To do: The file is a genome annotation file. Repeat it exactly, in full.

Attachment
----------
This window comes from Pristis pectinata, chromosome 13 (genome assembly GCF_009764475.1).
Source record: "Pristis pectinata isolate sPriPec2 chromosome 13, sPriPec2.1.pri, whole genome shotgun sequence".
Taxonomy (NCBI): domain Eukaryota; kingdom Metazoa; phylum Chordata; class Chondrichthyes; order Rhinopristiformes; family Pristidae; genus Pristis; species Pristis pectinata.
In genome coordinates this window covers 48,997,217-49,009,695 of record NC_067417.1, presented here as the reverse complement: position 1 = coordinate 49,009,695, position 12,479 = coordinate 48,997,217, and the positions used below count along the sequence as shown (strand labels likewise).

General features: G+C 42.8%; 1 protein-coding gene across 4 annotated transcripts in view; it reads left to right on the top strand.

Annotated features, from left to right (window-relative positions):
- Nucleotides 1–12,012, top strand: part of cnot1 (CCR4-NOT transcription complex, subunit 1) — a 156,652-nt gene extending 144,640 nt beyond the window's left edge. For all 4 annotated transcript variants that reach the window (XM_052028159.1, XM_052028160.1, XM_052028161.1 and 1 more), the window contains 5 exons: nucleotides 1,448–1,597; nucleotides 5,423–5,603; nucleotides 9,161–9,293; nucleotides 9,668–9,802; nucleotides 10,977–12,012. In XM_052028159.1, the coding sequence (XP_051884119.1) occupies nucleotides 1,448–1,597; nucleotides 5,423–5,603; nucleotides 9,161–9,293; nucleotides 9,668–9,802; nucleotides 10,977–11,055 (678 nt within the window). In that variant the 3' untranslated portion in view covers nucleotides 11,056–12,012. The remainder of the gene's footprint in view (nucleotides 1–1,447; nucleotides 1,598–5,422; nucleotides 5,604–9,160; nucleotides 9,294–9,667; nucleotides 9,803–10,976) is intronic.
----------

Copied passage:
This window comes from Pristis pectinata, chromosome 13 (genome assembly GCF_009764475.1).
Source record: "Pristis pectinata isolate sPriPec2 chromosome 13, sPriPec2.1.pri, whole genome shotgun sequence".
Taxonomy (NCBI): domain Eukaryota; kingdom Metazoa; phylum Chordata; class Chondrichthyes; order Rhinopristiformes; family Pristidae; genus Pristis; species Pristis pectinata.
In genome coordinates this window covers 48,997,217-49,009,695 of record NC_067417.1, presented here as the reverse complement: position 1 = coordinate 49,009,695, position 12,479 = coordinate 48,997,217, and the positions used below count along the sequence as shown (strand labels likewise).

General features: G+C 42.8%; 1 protein-coding gene across 4 annotated transcripts in view; it reads left to right on the top strand.

Annotated features, from left to right (window-relative positions):
- Nucleotides 1–12,012, top strand: part of cnot1 (CCR4-NOT transcription complex, subunit 1) — a 156,652-nt gene extending 144,640 nt beyond the window's left edge. For all 4 annotated transcript variants that reach the window (XM_052028159.1, XM_052028160.1, XM_052028161.1 and 1 more), the window contains 5 exons: nucleotides 1,448–1,597; nucleotides 5,423–5,603; nucleotides 9,161–9,293; nucleotides 9,668–9,802; nucleotides 10,977–12,012. In XM_052028159.1, the coding sequence (XP_051884119.1) occupies nucleotides 1,448–1,597; nucleotides 5,423–5,603; nucleotides 9,161–9,293; nucleotides 9,668–9,802; nucleotides 10,977–11,055 (678 nt within the window). In that variant the 3' untranslated portion in view covers nucleotides 11,056–12,012. The remainder of the gene's footprint in view (nucleotides 1–1,447; nucleotides 1,598–5,422; nucleotides 5,604–9,160; nucleotides 9,294–9,667; nucleotides 9,803–10,976) is intronic.